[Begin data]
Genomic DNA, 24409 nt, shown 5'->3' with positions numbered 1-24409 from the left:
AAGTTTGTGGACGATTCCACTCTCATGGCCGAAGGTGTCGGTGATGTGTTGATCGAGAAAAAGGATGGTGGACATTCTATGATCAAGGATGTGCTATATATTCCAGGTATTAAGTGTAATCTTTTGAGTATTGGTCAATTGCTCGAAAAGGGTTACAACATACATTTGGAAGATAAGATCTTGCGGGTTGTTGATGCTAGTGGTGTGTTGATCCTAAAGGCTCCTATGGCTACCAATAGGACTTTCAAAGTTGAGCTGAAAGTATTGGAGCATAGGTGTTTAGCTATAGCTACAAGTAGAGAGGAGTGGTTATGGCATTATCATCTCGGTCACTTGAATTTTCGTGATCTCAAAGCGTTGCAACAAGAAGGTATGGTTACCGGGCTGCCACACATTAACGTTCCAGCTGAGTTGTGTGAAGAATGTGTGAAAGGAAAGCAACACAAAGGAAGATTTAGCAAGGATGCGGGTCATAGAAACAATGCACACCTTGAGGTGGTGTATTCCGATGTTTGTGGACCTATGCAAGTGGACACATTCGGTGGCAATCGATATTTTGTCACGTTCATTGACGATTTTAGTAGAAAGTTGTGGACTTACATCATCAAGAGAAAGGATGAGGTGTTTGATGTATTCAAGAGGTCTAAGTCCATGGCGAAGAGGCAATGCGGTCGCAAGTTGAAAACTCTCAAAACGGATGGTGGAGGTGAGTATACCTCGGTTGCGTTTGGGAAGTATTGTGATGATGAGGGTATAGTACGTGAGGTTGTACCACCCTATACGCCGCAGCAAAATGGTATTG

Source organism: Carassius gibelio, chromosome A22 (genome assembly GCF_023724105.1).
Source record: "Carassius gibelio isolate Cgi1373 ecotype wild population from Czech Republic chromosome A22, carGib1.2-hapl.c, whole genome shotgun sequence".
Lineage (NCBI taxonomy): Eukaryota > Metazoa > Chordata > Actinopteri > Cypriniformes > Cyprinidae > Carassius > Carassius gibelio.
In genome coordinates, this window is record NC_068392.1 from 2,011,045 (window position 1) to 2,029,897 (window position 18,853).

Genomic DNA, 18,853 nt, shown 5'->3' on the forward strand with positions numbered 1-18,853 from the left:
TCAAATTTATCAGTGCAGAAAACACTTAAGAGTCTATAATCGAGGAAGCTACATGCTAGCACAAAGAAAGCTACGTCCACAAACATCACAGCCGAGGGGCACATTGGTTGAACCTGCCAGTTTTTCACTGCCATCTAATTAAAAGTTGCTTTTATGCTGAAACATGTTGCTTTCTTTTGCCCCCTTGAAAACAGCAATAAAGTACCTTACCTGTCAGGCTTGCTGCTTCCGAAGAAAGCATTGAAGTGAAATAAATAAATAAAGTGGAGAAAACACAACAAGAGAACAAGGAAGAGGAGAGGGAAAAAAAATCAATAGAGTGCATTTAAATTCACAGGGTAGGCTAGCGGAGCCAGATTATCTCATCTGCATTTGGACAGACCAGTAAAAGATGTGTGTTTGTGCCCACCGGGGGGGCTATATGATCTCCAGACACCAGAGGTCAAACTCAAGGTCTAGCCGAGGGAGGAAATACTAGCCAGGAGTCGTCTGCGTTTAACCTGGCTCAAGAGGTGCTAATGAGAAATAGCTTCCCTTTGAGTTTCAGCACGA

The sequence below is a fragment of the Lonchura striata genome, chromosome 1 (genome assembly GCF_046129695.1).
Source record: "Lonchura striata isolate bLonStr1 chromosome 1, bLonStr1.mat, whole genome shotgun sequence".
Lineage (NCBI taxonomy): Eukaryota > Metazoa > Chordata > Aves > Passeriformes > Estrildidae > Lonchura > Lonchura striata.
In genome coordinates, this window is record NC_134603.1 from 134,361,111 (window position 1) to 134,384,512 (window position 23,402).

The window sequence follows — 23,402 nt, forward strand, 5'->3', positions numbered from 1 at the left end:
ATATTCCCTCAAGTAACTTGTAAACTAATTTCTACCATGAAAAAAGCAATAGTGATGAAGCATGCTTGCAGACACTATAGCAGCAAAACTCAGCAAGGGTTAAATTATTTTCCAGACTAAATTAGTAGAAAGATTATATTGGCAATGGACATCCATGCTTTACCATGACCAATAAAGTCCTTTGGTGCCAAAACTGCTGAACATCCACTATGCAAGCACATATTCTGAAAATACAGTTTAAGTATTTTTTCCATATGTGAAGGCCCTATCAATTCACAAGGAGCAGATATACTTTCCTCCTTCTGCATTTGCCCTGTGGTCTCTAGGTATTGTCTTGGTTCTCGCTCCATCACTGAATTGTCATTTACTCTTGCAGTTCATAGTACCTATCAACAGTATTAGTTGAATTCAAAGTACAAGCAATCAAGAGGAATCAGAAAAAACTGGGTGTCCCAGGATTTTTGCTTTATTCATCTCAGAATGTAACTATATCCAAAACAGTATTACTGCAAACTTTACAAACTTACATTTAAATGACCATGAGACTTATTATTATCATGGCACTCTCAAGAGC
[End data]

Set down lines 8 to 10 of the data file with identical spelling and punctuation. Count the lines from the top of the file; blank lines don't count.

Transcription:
TCAAATTTATCAGTGCAGAAAACACTTAAGAGTCTATAATCGAGGAAGCTACATGCTAGCACAAAGAAAGCTACGTCCACAAACATCACAGCCGAGGGGCACATTGGTTGAACCTGCCAGTTTTTCACTGCCATCTAATTAAAAGTTGCTTTTATGCTGAAACATGTTGCTTTCTTTTGCCCCCTTGAAAACAGCAATAAAGTACCTTACCTGTCAGGCTTGCTGCTTCCGAAGAAAGCATTGAAGTGAAATAAATAAATAAAGTGGAGAAAACACAACAAGAGAACAAGGAAGAGGAGAGGGAAAAAAAATCAATAGAGTGCATTTAAATTCACAGGGTAGGCTAGCGGAGCCAGATTATCTCATCTGCATTTGGACAGACCAGTAAAAGATGTGTGTTTGTGCCCACCGGGGGGGCTATATGATCTCCAGACACCAGAGGTCAAACTCAAGGTCTAGCCGAGGGAGGAAATACTAGCCAGGAGTCGTCTGCGTTTAACCTGGCTCAAGAGGTGCTAATGAGAAATAGCTTCCCTTTGAGTTTCAGCACGA

The sequence below is a fragment of the Lonchura striata genome, chromosome 1 (genome assembly GCF_046129695.1).
Source record: "Lonchura striata isolate bLonStr1 chromosome 1, bLonStr1.mat, whole genome shotgun sequence".